Sunday, May 4, 2008
Sales teams thrive on a balance of structure and freedom. Enough structure that they know what they have to work with and what’s expected of them, enough freedom that they can be creative, run their own territory and make money.
I have found that taking a sales team through a territory review process a couple of times a year can help them, and help me, find that balance. I am on my way to New York tonight to participate in one of the team’s reviews tomorrow with my VP Sales, Todd Rudley.
The first thing that is important, before you can ask a sales person to walk you through his/her strategy and plan, is to be clear on who has what territory. At FirstRain we have defined over 30 territories in the US and Europe (we don’t sell in Asia yet). Every territory is defined by accounts (eg. US majors #1 has a list of named large accounts), by alphabet in a geography (eg. New York A-D), by assets under management (eg. SouthEast <$2B) or by pure geography (eg. Corporate West - a list of western states).
Some sales people have one territory, some have 2, depending on the richness of the territory today for our current products and on the experience of the sales person. By defining the structure now though we reduce confusion within sales today and as we grow.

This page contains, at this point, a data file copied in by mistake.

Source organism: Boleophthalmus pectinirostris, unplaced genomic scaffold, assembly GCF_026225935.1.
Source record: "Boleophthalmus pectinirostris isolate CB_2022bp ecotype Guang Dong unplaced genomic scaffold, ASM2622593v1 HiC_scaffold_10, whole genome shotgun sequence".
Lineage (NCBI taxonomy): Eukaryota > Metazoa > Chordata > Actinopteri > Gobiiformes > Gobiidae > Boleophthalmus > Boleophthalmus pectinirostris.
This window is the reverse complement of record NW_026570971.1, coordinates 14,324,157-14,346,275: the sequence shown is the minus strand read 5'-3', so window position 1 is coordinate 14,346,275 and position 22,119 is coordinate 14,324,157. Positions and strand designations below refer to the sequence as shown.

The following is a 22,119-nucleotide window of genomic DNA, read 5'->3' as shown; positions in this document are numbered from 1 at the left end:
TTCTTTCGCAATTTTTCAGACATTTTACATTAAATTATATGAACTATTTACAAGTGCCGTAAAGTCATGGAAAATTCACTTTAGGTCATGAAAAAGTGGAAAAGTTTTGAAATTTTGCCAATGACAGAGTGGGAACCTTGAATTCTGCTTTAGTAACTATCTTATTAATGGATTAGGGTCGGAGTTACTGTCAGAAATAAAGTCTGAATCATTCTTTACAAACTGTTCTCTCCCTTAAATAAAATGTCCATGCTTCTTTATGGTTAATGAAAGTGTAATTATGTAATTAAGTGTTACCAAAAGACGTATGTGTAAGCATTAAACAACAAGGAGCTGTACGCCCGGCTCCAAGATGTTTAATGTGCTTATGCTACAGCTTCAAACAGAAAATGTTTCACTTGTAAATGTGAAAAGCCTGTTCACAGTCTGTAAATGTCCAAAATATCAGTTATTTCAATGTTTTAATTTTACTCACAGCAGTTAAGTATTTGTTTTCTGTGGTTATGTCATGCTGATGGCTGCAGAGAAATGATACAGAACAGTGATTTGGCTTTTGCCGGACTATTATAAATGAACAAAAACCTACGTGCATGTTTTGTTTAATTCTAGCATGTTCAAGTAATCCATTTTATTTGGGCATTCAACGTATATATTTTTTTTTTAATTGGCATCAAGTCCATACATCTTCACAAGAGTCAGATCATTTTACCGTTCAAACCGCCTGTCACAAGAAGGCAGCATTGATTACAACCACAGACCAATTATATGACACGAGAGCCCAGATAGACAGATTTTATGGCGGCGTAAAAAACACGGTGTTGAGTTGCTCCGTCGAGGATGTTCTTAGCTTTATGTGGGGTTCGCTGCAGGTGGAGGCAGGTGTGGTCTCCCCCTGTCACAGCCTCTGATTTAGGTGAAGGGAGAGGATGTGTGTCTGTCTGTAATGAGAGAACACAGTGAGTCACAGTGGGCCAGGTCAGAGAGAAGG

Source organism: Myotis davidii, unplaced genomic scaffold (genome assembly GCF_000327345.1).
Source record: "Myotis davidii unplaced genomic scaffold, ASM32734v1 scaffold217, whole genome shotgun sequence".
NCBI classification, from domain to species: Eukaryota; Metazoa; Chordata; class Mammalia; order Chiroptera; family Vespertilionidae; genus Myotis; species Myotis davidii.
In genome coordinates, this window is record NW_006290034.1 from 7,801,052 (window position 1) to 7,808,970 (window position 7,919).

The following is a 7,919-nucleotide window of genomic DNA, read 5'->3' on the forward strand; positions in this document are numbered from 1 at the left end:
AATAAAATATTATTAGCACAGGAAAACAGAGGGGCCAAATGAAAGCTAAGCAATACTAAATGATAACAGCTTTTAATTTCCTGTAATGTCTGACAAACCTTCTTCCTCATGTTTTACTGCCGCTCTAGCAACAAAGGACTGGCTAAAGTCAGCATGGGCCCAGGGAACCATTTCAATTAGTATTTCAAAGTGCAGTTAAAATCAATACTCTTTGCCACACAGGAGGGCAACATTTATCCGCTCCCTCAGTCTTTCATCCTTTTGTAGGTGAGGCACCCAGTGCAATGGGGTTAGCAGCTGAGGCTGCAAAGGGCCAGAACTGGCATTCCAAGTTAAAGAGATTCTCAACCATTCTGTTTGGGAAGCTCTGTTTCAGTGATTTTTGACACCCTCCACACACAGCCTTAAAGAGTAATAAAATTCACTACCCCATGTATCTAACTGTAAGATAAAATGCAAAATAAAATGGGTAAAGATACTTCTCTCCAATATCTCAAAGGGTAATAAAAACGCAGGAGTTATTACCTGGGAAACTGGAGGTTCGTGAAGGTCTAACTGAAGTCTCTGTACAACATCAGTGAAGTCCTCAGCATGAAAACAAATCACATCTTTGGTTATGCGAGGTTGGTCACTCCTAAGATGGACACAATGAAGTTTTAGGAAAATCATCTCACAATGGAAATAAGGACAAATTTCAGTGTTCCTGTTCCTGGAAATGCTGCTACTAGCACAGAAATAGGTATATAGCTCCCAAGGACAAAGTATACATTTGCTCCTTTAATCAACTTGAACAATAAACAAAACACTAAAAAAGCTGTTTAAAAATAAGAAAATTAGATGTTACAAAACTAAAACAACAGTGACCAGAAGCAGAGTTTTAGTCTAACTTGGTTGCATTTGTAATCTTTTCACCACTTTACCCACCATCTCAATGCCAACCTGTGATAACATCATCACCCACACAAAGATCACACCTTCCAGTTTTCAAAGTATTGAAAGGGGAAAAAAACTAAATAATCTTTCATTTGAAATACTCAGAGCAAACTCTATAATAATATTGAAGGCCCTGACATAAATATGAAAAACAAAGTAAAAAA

So, on to the review itself. It’s a meeting where the sales person makes a presentation with his/her manager to us – to Todd, me and then if other execs are interested they are certainly welcome to join us and hear what’s happening first hand. The sales rep develops a presentation that covers:
- the territory and an overview of the total opportunity within it
- their quota and progress against quota year to date
- the current quarter’s campaigns – both strategy and tactics to develop and close
- the longer term campaigns that affect the latter part of the year (or the following year)
- their process for developing accounts – eg. if it’s a cold calling type of territory how many calls per day and what’s the conversion and closure rate?; if it’s a major account strategy how are they approaching development of the key relationships?
- their forecast
- what’s working for them with the product and marketing
- what’s not working – what additional help they need.
In my experience everyone will approach their presentation slightly differently, even if you give them the same structure, but by covering these topics we get a good feel for both how the sales person is doing (will they be successful or not on the path they’re on) and what additional resources and support they need to be successful (our job is to get them what they need – obviously).
It also gives sales management insight into their own forecast. Having gone through the reviews do they still believe their own forecast or not – would they change it? This is especially important for a small company where as CEO you need to be very on top of cash burn, as I have posted before.
Our new quarter started May 1 and I have 7 back-to-back reviews tomorrow, on the hour for 7 hours. Should be interesting…